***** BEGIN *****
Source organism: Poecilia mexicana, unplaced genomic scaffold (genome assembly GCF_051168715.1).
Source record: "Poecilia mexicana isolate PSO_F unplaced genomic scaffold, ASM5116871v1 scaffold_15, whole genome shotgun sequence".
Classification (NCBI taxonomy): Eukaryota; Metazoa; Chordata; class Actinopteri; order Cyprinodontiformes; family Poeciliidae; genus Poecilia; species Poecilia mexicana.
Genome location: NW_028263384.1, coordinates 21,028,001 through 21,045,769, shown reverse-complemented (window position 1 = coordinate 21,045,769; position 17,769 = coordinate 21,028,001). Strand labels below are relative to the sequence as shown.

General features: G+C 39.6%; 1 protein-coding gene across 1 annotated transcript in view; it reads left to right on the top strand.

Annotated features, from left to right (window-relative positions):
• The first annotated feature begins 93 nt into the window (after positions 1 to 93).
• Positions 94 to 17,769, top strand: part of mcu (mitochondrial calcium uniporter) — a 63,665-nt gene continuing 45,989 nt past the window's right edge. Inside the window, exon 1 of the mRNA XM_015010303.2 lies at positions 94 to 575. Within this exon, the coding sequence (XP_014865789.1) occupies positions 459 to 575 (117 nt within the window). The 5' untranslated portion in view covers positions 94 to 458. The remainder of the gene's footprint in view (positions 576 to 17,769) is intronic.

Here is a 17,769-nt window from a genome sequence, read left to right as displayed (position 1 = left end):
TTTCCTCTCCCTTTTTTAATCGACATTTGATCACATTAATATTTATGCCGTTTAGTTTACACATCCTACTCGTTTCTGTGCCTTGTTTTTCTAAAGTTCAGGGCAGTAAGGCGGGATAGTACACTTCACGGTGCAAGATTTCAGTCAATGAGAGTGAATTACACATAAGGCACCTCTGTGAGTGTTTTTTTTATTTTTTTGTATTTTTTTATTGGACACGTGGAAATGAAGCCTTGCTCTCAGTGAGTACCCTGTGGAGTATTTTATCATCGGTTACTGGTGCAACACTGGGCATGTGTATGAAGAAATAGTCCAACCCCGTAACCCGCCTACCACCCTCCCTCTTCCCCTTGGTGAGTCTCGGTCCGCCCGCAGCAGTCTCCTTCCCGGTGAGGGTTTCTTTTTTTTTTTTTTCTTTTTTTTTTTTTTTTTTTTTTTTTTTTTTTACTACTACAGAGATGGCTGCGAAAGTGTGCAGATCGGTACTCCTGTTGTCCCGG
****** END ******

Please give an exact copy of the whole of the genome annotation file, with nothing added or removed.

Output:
Source organism: Poecilia mexicana, unplaced genomic scaffold (genome assembly GCF_051168715.1).
Source record: "Poecilia mexicana isolate PSO_F unplaced genomic scaffold, ASM5116871v1 scaffold_15, whole genome shotgun sequence".
Classification (NCBI taxonomy): Eukaryota; Metazoa; Chordata; class Actinopteri; order Cyprinodontiformes; family Poeciliidae; genus Poecilia; species Poecilia mexicana.
Genome location: NW_028263384.1, coordinates 21,028,001 through 21,045,769, shown reverse-complemented (window position 1 = coordinate 21,045,769; position 17,769 = coordinate 21,028,001). Strand labels below are relative to the sequence as shown.

General features: G+C 39.6%; 1 protein-coding gene across 1 annotated transcript in view; it reads left to right on the top strand.

Annotated features, from left to right (window-relative positions):
• The first annotated feature begins 93 nt into the window (after positions 1 to 93).
• Positions 94 to 17,769, top strand: part of mcu (mitochondrial calcium uniporter) — a 63,665-nt gene continuing 45,989 nt past the window's right edge. Inside the window, exon 1 of the mRNA XM_015010303.2 lies at positions 94 to 575. Within this exon, the coding sequence (XP_014865789.1) occupies positions 459 to 575 (117 nt within the window). The 5' untranslated portion in view covers positions 94 to 458. The remainder of the gene's footprint in view (positions 576 to 17,769) is intronic.

Here is a 17,769-nt window from a genome sequence, read left to right as displayed (position 1 = left end):
TTTCCTCTCCCTTTTTTAATCGACATTTGATCACATTAATATTTATGCCGTTTAGTTTACACATCCTACTCGTTTCTGTGCCTTGTTTTTCTAAAGTTCAGGGCAGTAAGGCGGGATAGTACACTTCACGGTGCAAGATTTCAGTCAATGAGAGTGAATTACACATAAGGCACCTCTGTGAGTGTTTTTTTTATTTTTTTGTATTTTTTTATTGGACACGTGGAAATGAAGCCTTGCTCTCAGTGAGTACCCTGTGGAGTATTTTATCATCGGTTACTGGTGCAACACTGGGCATGTGTATGAAGAAATAGTCCAACCCCGTAACCCGCCTACCACCCTCCCTCTTCCCCTTGGTGAGTCTCGGTCCGCCCGCAGCAGTCTCCTTCCCGGTGAGGGTTTCTTTTTTTTTTTTTTCTTTTTTTTTTTTTTTTTTTTTTTTTTTTTTTACTACTACAGAGATGGCTGCGAAAGTGTGCAGATCGGTACTCCTGTTGTCCCGG